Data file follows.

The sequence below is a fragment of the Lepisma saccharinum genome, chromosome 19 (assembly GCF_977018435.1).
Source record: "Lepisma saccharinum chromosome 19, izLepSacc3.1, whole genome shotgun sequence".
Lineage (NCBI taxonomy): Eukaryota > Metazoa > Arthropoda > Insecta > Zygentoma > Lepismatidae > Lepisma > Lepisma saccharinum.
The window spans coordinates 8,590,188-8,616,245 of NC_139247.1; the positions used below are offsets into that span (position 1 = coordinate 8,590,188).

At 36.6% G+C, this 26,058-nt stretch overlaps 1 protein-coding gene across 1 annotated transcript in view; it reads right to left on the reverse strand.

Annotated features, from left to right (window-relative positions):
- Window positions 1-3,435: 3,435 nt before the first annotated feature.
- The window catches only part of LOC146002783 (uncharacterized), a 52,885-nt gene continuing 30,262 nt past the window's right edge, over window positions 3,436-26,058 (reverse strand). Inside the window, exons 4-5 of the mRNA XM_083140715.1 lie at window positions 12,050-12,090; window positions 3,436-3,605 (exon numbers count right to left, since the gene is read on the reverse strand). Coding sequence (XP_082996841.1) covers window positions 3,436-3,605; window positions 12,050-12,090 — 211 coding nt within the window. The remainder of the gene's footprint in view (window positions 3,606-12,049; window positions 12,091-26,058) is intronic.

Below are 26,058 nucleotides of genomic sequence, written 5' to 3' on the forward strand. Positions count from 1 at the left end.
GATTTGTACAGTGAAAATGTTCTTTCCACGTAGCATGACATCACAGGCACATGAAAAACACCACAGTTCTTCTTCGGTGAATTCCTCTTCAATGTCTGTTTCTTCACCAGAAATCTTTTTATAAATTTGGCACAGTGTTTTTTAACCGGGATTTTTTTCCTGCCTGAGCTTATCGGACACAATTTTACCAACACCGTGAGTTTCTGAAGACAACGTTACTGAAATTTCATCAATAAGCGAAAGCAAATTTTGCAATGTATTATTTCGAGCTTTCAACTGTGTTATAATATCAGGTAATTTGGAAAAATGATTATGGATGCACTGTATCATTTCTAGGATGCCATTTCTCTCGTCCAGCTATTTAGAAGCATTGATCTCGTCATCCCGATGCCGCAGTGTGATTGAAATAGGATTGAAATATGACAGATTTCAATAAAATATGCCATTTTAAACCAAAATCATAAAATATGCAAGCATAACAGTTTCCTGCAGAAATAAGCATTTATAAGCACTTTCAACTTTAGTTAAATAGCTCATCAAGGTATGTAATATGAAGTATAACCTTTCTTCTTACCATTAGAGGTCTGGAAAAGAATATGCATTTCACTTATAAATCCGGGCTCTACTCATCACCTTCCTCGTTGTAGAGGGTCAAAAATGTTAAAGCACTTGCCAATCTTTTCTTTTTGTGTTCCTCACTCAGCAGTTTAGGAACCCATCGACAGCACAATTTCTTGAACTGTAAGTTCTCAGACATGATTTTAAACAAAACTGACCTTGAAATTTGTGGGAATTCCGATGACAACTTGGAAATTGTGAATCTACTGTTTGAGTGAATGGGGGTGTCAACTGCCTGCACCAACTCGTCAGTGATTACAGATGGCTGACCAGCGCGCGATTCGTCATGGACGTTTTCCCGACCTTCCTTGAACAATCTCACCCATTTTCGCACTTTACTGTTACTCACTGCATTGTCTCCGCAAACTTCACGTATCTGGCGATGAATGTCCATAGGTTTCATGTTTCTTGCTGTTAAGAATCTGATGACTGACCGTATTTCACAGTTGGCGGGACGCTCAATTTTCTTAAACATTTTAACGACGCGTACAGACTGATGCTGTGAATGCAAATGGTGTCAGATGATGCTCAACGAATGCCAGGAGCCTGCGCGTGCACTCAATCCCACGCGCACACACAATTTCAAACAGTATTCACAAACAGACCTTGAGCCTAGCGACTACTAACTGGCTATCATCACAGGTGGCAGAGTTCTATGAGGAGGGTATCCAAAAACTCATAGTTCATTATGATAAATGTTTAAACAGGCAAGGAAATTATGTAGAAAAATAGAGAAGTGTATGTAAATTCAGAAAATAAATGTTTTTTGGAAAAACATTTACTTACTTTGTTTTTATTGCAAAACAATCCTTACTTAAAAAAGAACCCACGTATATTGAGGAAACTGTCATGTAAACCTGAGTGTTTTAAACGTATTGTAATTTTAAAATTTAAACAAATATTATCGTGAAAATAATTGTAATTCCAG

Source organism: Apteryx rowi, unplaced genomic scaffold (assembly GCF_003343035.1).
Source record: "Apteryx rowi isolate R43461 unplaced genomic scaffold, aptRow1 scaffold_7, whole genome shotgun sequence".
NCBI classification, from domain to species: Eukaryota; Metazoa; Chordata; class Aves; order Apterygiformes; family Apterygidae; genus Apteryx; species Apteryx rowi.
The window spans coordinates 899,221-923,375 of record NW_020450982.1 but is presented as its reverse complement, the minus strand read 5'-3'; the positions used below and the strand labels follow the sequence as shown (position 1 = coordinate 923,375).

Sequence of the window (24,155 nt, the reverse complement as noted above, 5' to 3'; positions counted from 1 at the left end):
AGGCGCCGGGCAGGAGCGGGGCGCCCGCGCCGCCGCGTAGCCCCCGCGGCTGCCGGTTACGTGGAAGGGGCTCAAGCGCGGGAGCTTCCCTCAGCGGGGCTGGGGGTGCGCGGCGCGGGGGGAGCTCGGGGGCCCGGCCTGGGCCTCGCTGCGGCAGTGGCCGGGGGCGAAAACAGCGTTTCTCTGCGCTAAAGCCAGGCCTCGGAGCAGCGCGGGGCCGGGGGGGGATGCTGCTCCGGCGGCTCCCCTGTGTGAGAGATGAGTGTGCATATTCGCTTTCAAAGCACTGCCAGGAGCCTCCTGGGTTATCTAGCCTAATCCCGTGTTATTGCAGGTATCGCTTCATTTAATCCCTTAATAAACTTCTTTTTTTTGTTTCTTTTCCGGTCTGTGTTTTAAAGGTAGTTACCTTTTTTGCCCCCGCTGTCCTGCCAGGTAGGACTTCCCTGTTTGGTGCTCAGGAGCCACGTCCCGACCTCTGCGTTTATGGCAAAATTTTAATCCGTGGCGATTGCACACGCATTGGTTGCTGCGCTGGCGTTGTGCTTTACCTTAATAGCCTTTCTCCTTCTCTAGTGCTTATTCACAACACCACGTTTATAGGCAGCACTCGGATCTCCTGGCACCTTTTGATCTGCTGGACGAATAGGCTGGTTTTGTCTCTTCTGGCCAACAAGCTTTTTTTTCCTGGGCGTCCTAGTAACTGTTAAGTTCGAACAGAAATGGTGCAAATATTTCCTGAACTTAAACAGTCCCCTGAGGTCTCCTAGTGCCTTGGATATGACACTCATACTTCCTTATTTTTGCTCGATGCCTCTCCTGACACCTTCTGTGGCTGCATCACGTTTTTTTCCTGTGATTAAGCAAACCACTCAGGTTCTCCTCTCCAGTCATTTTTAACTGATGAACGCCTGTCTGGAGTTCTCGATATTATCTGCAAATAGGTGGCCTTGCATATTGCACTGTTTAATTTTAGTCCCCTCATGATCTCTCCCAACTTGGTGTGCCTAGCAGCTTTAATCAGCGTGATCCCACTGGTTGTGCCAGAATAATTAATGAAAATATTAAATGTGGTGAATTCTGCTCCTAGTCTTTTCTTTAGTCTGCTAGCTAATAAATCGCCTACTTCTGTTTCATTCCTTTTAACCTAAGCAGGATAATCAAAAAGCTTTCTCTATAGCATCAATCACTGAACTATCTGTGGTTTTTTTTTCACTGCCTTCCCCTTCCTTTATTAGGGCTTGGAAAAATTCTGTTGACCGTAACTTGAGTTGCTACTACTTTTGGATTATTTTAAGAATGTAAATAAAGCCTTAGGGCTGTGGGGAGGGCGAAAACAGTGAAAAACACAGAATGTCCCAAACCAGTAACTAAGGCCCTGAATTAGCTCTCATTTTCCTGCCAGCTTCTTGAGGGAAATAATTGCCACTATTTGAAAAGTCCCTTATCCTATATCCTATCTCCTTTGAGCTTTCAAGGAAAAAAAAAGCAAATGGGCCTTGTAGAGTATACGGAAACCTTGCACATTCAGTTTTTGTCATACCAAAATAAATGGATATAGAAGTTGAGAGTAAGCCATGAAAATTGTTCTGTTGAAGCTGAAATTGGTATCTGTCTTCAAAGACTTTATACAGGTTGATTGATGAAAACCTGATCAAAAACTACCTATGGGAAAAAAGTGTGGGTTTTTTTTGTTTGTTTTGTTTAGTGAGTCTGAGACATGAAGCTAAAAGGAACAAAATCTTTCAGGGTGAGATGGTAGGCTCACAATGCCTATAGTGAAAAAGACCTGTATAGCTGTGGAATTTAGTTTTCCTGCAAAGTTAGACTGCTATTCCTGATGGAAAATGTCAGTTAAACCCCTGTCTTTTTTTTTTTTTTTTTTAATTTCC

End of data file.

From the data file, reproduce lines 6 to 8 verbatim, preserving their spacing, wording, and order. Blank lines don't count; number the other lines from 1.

Annotated features, from left to right (window-relative positions):
- Window positions 1-3,435: 3,435 nt before the first annotated feature.
- The window catches only part of LOC146002783 (uncharacterized), a 52,885-nt gene continuing 30,262 nt past the window's right edge, over window positions 3,436-26,058 (reverse strand). Inside the window, exons 4-5 of the mRNA XM_083140715.1 lie at window positions 12,050-12,090; window positions 3,436-3,605 (exon numbers count right to left, since the gene is read on the reverse strand). Coding sequence (XP_082996841.1) covers window positions 3,436-3,605; window positions 12,050-12,090 — 211 coding nt within the window. The remainder of the gene's footprint in view (window positions 3,606-12,049; window positions 12,091-26,058) is intronic.